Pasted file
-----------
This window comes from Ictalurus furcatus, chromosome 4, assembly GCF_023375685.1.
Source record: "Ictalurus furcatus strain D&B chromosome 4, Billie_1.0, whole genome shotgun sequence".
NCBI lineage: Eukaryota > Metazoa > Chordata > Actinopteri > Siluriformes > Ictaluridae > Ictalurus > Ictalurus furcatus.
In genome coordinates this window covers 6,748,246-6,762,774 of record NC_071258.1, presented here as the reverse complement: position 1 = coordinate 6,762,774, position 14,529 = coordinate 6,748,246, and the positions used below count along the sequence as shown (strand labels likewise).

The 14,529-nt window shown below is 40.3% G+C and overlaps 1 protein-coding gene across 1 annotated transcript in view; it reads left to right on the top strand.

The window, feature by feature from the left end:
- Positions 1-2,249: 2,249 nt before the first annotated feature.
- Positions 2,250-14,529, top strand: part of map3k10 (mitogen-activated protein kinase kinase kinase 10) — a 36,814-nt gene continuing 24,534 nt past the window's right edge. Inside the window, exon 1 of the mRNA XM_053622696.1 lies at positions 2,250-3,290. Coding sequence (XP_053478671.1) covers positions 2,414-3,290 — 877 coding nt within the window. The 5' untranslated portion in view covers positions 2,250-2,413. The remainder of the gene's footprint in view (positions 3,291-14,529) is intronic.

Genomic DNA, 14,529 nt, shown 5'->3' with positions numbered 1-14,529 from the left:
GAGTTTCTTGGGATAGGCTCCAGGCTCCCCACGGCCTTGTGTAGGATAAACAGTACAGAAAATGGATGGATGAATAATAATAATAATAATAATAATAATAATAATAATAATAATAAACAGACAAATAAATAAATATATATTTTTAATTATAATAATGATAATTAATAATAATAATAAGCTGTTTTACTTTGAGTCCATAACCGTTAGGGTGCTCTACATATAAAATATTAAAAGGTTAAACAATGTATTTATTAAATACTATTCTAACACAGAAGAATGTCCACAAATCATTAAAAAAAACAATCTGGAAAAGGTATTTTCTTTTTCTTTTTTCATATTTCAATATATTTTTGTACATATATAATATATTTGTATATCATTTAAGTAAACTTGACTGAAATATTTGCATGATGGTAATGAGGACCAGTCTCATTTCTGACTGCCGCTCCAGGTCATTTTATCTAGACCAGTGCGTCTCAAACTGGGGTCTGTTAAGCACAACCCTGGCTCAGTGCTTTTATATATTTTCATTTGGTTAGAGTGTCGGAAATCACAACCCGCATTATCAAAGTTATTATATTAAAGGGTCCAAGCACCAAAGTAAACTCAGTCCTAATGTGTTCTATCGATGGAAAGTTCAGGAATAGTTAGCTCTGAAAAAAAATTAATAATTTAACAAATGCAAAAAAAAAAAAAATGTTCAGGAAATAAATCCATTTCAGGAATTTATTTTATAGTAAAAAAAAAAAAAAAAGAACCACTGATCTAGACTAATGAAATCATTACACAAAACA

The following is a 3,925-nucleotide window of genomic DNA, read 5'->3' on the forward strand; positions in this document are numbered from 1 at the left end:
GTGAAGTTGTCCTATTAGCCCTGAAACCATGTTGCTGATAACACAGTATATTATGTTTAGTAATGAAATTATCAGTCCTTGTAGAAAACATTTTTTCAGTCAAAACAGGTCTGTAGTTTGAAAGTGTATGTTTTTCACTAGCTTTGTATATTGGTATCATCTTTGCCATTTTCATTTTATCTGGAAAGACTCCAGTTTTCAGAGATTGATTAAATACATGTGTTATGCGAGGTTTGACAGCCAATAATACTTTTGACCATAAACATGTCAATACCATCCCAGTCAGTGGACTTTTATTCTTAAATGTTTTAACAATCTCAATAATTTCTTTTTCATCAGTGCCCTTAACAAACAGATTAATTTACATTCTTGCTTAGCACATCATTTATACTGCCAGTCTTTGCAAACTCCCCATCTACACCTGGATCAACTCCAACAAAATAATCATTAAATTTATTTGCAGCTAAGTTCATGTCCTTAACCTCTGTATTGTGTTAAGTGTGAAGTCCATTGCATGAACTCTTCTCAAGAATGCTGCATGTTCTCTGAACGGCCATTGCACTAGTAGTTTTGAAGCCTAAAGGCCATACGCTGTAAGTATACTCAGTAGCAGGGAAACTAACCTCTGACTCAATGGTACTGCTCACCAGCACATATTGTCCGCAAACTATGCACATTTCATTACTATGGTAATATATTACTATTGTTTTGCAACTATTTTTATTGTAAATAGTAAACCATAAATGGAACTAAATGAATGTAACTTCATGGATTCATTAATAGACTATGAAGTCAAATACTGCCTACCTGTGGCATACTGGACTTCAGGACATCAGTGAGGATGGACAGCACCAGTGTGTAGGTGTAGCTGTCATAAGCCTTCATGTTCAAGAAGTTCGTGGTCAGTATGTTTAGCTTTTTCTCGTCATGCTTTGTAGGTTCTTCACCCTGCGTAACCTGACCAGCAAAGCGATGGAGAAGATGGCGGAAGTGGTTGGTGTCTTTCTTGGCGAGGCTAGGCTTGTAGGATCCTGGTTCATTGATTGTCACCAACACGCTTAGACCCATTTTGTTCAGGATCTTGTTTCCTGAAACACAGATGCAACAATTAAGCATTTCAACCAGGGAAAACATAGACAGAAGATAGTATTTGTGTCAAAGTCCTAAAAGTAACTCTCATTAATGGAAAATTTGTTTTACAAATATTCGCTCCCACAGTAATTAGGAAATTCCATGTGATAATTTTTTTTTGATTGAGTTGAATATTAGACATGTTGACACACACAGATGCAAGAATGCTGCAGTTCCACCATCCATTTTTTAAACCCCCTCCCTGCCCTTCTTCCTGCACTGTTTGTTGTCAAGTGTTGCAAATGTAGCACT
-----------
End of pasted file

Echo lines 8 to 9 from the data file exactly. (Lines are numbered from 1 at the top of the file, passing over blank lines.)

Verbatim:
- Positions 2,250-14,529, top strand: part of map3k10 (mitogen-activated protein kinase kinase kinase 10) — a 36,814-nt gene continuing 24,534 nt past the window's right edge. Inside the window, exon 1 of the mRNA XM_053622696.1 lies at positions 2,250-3,290. Coding sequence (XP_053478671.1) covers positions 2,414-3,290 — 877 coding nt within the window. The 5' untranslated portion in view covers positions 2,250-2,413. The remainder of the gene's footprint in view (positions 3,291-14,529) is intronic.

Genomic DNA, 14,529 nt, shown 5'->3' with positions numbered 1-14,529 from the left: